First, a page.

12
Mar
13

is it really true?

Two thoughts, as I head off to bed to start reading Sheryl Sandberg’s Lean In.

I commented to Husband tonight that the three most loyal and vocal followers on my blog are all men* (and he’s not one of them; guess he hears enough from me in the real world). He replies that he thinks that there are quite a lot of men out there who really appreciate and enjoy women, and that women, often, are not really all that supportive of each other.

While I think this is not true in terms of personal relationships — except for him, all of my truly close friends in my “real” life are women, I do think it can be true professionally.

And this got me thinking about something Ms. Sandberg apparently says in her book (I am remembering this from an interview; perhaps the NPR one I referenced a few posts ago) — that women look around at the few other women around “the table,” and realize that only one of them is going to get promoted, as the token Woman in a Position of Power, so, therefore, the other women are her direct competitors. And not in a we’re-all-going-to-do-our-best-and-whoever-does-it-best-gets-the-prize-GO-Team!!!; but in a we’re-all-going-to-do-our-best-and-whoever-doesn’t-piss-off-the-most-men-by-appearing-to-be-shrill-or-godforbidbossyassertive-is-g0ing-to-get-the-prize.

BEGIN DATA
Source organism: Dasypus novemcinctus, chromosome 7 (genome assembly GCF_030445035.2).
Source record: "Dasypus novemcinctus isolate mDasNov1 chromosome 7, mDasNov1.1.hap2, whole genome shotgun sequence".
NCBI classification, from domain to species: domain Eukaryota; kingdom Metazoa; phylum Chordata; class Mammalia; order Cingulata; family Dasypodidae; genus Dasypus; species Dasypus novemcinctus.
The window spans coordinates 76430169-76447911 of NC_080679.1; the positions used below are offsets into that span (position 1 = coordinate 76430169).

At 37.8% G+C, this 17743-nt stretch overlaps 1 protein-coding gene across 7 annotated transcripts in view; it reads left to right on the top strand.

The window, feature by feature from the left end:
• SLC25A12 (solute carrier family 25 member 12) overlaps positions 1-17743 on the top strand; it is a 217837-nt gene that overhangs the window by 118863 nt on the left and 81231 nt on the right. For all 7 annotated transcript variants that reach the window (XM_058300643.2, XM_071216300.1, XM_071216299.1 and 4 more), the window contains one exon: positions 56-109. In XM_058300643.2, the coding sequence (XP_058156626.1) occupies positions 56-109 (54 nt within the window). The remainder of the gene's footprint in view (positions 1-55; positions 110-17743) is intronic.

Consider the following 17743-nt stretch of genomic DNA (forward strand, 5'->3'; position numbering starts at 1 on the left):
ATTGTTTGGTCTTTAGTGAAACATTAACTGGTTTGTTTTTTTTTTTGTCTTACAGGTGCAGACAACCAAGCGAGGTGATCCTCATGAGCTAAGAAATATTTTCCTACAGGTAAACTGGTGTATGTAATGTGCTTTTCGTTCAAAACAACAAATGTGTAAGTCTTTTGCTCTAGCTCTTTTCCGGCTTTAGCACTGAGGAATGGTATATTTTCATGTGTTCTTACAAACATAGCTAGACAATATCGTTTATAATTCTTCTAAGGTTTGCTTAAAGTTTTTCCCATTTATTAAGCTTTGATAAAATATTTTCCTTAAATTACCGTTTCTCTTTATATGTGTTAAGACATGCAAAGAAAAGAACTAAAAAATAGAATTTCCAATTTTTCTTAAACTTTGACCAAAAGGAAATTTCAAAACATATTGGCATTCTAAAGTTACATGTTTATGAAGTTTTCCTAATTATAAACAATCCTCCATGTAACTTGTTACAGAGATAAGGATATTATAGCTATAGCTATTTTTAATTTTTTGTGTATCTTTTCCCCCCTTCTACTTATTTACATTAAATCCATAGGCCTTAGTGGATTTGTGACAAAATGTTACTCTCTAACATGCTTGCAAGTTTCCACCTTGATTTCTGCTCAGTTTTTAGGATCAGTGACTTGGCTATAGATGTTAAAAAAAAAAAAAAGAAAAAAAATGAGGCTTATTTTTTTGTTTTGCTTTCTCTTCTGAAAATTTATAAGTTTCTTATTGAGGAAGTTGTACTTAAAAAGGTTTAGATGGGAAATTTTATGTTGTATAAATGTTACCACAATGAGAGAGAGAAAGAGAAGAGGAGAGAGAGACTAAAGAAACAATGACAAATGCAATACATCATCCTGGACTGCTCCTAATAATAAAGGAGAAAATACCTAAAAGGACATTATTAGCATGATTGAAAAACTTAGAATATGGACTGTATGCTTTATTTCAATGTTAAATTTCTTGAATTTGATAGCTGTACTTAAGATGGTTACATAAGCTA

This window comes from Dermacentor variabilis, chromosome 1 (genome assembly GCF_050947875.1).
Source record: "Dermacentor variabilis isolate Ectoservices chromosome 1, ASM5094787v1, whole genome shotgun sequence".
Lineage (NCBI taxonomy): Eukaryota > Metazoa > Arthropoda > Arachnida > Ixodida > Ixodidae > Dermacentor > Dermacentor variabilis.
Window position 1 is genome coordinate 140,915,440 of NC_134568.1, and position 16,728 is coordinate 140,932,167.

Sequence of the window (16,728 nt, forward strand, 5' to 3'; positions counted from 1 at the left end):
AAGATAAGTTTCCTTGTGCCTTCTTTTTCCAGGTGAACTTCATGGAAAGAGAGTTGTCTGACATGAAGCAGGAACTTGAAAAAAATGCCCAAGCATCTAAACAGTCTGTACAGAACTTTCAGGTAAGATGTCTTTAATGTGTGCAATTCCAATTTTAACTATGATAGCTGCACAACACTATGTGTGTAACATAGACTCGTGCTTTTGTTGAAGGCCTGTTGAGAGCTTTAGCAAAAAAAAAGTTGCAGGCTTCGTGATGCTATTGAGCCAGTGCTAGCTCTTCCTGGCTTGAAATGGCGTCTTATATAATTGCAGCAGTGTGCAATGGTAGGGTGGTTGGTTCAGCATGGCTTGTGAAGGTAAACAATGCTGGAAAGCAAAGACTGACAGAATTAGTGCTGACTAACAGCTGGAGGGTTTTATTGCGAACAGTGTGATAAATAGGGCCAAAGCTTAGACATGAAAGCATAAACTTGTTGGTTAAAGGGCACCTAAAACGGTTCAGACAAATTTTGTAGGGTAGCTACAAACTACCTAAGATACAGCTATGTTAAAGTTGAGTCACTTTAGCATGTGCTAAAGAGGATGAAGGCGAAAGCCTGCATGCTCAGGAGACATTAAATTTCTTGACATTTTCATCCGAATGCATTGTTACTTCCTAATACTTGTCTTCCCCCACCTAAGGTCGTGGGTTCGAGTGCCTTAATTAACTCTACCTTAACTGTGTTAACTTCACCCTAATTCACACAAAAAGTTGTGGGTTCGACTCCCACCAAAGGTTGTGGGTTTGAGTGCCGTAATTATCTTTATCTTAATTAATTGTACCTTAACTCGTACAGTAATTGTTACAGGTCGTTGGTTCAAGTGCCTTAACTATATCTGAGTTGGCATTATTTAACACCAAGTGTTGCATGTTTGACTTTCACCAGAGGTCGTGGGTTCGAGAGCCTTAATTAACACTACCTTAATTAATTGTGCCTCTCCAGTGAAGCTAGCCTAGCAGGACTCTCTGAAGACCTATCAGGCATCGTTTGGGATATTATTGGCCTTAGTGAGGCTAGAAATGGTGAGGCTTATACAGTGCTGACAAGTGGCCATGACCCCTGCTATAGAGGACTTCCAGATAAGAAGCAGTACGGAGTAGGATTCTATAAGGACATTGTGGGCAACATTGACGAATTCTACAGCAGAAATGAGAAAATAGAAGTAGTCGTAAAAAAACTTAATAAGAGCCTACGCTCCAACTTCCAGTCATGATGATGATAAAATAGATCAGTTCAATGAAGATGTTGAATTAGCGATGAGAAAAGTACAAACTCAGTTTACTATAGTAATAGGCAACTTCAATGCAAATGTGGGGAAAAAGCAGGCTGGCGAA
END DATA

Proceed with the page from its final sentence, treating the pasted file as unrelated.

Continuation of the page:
She wants us to demand a place at the table, to raise our hands, to speak our minds.

But what about when we’ve done that, over and over and over again, and it’s only hurt us?

Then what?

. . .  Guess I’ll have to read the book and find out.

Or maybe not.

*Thank you oldblack, Quieter Elephant, and TEStazyk

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6 Responses to “is it really true?”


  1. March 13, 2013 at 12:37 am

    I struggle with feminism. I believe the best person for a job should get it, irrespective of their X-chromosome count. I accept that this is often not the case and needs addressing. But then I struggle that “positive discrimination” weakens the fundamental argument, because now it’s about ratio not best for job.

    I had a small chuckle today when I told my staunchly feminist friend (a software team lead looking for new recruits) that I was going for dinner with an old friend who was back in town for a few days. One of the best programmers that ever worked for me, I noted.
    She said “it’s a shame he lives in Texas – I’m recruiting”.
    I simply replied “She :)”.
    Even staunch feminists fall into the sexist traps our society lays, it seems…

    • March 13, 2013 at 8:33 am

      Yes, we do. Job type = gender.
      A little bit like everyone thinking our dog is a girl because he’s white and fluffy.

    • March 13, 2013 at 9:58 am

      I replied already today, but I’m thinking about this more and more this morning — about your “struggle” with feminism, and the concern that lack of discrimination actually means what you call “positive discrimination,” and I think you’re looking way further down at the “ends” than I am, rather than the “means” — the long road of sexual discriminatino that begins when we’re babies, and girls are “so pretty” and boys are “so strong.”